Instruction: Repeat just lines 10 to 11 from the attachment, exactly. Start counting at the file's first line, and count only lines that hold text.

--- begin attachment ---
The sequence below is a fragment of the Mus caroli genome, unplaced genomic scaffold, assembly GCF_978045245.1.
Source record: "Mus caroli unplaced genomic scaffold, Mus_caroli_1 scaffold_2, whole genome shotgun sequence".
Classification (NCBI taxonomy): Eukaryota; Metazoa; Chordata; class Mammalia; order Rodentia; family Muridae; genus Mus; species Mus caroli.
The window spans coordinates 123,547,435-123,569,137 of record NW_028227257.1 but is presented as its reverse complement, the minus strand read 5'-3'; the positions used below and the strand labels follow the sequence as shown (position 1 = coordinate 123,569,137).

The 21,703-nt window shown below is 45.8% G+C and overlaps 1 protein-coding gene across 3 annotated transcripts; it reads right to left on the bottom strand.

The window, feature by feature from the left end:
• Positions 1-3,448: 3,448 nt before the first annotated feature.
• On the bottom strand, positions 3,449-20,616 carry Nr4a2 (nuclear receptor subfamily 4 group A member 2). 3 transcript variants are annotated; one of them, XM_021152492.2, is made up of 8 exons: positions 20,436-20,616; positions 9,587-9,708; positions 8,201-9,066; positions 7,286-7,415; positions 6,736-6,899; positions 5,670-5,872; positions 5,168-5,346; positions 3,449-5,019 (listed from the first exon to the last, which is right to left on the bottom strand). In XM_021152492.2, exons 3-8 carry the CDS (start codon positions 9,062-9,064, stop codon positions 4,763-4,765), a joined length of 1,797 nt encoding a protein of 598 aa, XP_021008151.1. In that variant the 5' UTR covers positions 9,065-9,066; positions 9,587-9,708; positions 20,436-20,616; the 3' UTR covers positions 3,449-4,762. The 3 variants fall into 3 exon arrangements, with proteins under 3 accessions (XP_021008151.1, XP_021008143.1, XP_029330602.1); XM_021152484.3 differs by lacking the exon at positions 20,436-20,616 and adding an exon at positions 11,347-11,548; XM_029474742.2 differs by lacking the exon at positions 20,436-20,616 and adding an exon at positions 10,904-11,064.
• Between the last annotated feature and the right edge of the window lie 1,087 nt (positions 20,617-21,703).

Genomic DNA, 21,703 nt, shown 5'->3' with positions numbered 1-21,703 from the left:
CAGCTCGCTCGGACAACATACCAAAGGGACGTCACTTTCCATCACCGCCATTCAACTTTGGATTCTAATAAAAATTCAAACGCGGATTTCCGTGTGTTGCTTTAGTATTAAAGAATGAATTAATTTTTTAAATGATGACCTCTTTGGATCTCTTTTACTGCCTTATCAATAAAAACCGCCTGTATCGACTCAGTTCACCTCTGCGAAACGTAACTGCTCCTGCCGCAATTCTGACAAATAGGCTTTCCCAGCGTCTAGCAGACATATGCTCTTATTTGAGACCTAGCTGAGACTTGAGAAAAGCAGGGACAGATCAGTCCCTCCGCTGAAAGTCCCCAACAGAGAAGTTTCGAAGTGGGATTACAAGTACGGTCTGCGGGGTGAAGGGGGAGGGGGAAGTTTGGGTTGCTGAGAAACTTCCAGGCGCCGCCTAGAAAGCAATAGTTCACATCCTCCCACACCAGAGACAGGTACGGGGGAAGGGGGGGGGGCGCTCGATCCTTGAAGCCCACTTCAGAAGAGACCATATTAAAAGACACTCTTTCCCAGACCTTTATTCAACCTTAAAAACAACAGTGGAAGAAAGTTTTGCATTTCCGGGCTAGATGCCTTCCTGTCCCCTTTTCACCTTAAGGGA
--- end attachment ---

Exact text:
Genomic DNA, 21,703 nt, shown 5'->3' with positions numbered 1-21,703 from the left:
CAGCTCGCTCGGACAACATACCAAAGGGACGTCACTTTCCATCACCGCCATTCAACTTTGGATTCTAATAAAAATTCAAACGCGGATTTCCGTGTGTTGCTTTAGTATTAAAGAATGAATTAATTTTTTAAATGATGACCTCTTTGGATCTCTTTTACTGCCTTATCAATAAAAACCGCCTGTATCGACTCAGTTCACCTCTGCGAAACGTAACTGCTCCTGCCGCAATTCTGACAAATAGGCTTTCCCAGCGTCTAGCAGACATATGCTCTTATTTGAGACCTAGCTGAGACTTGAGAAAAGCAGGGACAGATCAGTCCCTCCGCTGAAAGTCCCCAACAGAGAAGTTTCGAAGTGGGATTACAAGTACGGTCTGCGGGGTGAAGGGGGAGGGGGAAGTTTGGGTTGCTGAGAAACTTCCAGGCGCCGCCTAGAAAGCAATAGTTCACATCCTCCCACACCAGAGACAGGTACGGGGGAAGGGGGGGGGGCGCTCGATCCTTGAAGCCCACTTCAGAAGAGACCATATTAAAAGACACTCTTTCCCAGACCTTTATTCAACCTTAAAAACAACAGTGGAAGAAAGTTTTGCATTTCCGGGCTAGATGCCTTCCTGTCCCCTTTTCACCTTAAGGGA